Listen up, all you angry young fans, it's time to start watching baseball again. Go to one game. If you still want to send your message to the owners and players, and refuse to attend a game, fine. But find a television and watch. You may not get a season like this anytime soon.

Sports Potpourri

In case you missed it, MIT played host to the National Wheelchair and Amputee Championships last week. The nation's top disabled athletes spent the week attempting to qualify for the 1996 Paralympics in such events as archery, fencing, tennis, and weightlifting. MIT also hosted the first round of the Bay State Games; if you missed those, the finals in most sports will be held here July 1214. The national men's soccer team won the U.S. Cup last weekend, after a 0-0 tie with Colombia. The finest moment for the U.S., though, was a 4-0 pasting of Mexico the week before, that boosted the team's confidence, and probably (and you heard it here first) earned interim coach Steve Sampson a permanent head coaching job. The powers that be claim to still be searching for a foreign coach with international experience, but letting Sampson go at this point would be a very poor move. On the subject of soccer, Major League Soccer, the American professional soccer league due to start next year, is well on its way to success after signing Alexi Lalas. Lalas, the only American ever to play in the highly regarded Italian Premiere League, is the latest U.S. player to sign. Look for MLS to rise above the gloom-and-doom predictions of its critics and become the next major sport in the U.S.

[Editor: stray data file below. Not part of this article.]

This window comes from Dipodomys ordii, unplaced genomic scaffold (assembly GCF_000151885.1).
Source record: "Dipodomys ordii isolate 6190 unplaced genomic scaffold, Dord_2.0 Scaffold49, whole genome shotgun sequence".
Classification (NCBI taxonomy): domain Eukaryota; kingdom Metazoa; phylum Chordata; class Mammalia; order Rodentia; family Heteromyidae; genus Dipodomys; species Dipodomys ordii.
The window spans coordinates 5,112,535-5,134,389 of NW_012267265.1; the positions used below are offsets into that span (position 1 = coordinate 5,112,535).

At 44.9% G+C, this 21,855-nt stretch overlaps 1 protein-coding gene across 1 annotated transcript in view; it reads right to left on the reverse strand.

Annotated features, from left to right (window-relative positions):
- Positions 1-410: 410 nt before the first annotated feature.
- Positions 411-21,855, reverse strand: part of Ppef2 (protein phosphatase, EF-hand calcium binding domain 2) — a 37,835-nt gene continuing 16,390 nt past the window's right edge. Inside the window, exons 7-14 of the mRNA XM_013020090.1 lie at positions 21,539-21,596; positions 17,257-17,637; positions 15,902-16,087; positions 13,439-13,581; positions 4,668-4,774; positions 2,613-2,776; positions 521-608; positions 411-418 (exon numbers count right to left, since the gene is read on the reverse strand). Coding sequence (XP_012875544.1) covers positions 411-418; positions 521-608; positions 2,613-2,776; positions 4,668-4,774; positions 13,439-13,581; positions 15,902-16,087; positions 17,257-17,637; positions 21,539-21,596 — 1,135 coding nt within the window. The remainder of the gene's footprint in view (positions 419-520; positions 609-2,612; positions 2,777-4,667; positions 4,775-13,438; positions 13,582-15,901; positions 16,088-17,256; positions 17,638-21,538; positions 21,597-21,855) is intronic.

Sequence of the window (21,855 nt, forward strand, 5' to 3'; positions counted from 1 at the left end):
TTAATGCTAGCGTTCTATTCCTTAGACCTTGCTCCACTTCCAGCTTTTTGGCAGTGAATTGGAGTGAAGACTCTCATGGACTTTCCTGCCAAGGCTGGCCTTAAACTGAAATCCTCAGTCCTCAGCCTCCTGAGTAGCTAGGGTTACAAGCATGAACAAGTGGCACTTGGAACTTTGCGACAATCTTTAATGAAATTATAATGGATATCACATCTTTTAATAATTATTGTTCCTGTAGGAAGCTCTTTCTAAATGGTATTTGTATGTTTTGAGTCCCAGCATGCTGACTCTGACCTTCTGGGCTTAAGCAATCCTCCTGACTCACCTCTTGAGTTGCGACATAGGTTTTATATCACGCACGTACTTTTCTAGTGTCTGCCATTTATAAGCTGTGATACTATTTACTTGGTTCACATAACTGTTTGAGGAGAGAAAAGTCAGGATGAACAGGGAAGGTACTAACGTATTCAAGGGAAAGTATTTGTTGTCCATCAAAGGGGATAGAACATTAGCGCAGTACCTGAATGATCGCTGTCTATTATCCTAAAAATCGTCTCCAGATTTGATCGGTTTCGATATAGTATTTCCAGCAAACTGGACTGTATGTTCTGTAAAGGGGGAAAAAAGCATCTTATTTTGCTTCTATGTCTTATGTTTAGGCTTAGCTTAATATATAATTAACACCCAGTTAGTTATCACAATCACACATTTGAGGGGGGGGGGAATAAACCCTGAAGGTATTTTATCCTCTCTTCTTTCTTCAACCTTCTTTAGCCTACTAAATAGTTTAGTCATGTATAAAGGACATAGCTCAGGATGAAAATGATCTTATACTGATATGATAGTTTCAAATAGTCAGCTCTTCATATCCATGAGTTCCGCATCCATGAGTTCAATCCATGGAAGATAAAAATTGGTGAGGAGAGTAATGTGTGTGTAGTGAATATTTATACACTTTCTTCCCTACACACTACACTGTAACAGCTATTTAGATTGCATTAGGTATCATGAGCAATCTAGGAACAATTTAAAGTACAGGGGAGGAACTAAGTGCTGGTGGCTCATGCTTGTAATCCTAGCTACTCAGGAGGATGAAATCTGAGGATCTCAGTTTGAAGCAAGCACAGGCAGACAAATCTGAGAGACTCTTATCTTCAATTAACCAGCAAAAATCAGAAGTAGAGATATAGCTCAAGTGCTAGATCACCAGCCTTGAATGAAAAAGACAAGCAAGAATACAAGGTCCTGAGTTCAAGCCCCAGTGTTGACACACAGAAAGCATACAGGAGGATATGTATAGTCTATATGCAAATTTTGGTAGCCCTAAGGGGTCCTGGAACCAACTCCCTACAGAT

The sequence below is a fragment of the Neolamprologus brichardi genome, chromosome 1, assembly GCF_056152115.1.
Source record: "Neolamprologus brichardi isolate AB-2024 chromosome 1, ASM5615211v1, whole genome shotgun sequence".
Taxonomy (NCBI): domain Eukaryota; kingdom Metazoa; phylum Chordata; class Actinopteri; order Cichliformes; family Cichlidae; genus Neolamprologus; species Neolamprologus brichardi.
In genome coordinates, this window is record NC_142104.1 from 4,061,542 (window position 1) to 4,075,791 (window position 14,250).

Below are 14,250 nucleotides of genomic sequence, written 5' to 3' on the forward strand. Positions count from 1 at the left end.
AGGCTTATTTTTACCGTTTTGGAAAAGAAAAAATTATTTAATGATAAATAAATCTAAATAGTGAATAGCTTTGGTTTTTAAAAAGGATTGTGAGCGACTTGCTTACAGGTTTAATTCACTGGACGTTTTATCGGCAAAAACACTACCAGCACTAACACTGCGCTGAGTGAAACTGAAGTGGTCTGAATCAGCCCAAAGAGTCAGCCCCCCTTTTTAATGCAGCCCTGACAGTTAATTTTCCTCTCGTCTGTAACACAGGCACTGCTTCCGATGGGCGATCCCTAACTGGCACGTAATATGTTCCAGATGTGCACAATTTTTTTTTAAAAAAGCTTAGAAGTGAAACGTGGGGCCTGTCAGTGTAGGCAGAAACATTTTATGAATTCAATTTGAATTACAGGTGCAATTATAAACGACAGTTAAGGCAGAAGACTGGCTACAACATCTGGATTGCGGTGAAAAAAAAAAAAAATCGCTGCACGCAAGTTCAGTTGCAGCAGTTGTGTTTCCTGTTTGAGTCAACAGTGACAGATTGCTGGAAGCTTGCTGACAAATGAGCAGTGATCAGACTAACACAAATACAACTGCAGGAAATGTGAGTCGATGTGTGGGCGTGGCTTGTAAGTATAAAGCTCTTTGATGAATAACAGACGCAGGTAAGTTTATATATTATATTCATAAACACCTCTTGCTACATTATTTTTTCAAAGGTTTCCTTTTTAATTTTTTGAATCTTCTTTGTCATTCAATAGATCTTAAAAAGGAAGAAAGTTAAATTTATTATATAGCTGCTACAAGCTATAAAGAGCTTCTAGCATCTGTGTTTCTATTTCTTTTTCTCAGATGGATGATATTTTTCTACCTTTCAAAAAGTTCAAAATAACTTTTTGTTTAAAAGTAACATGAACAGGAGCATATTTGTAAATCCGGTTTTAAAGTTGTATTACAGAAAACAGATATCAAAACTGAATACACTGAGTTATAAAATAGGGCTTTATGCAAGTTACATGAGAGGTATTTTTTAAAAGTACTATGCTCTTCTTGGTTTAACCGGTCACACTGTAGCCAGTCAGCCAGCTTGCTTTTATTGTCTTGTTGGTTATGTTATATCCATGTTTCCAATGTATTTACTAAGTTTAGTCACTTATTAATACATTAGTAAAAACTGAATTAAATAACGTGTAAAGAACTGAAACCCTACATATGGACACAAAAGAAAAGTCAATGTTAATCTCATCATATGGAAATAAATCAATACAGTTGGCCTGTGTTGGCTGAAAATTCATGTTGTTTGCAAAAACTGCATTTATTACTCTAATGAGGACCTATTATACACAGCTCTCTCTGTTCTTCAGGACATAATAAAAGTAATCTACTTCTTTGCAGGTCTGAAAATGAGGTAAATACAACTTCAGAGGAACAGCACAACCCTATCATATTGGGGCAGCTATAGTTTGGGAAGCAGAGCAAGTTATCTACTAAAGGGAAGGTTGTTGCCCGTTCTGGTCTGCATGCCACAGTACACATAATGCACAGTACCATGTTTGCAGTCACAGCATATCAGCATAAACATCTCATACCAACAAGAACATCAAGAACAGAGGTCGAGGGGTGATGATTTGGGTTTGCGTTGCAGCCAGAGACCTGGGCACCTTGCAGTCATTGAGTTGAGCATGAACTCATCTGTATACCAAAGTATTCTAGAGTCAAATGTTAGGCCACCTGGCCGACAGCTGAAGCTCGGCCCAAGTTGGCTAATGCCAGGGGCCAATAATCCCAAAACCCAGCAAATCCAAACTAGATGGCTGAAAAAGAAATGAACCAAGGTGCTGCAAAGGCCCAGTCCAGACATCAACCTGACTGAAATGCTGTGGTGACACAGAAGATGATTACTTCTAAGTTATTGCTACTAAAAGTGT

Trivia Question

Since it's summer, and you've got a month to answer, and this is the only thing in the sports section, we'll give you two questions today. Don't pinch yourself; you're not dreaming. 1.) The Cleveland Indians are currently the best team in baseball, and are on pace to win upwards of 95 games. What was the last year the Tribe won the World Series? 2.) This was New Jersey's first appearance in a Stanley Cup Final. What was the last team to win the Stanley Cup in its first appearance? Send your answers to either or both questions, along with your comments, to easports@the-tech. Answer to last month's question: The last baseball strike was a two-day work stoppage in 1985, and the Kansas City Royals won the World Series that year. Congratulations to Brian Greenblatt '96, Tim Piwowar '97, and Stephen Vetere '97, who supplied the correct answer. Vetere, Matt Congo '97, and Joel Sokol Galso supplied the year of the last major strike, 1981.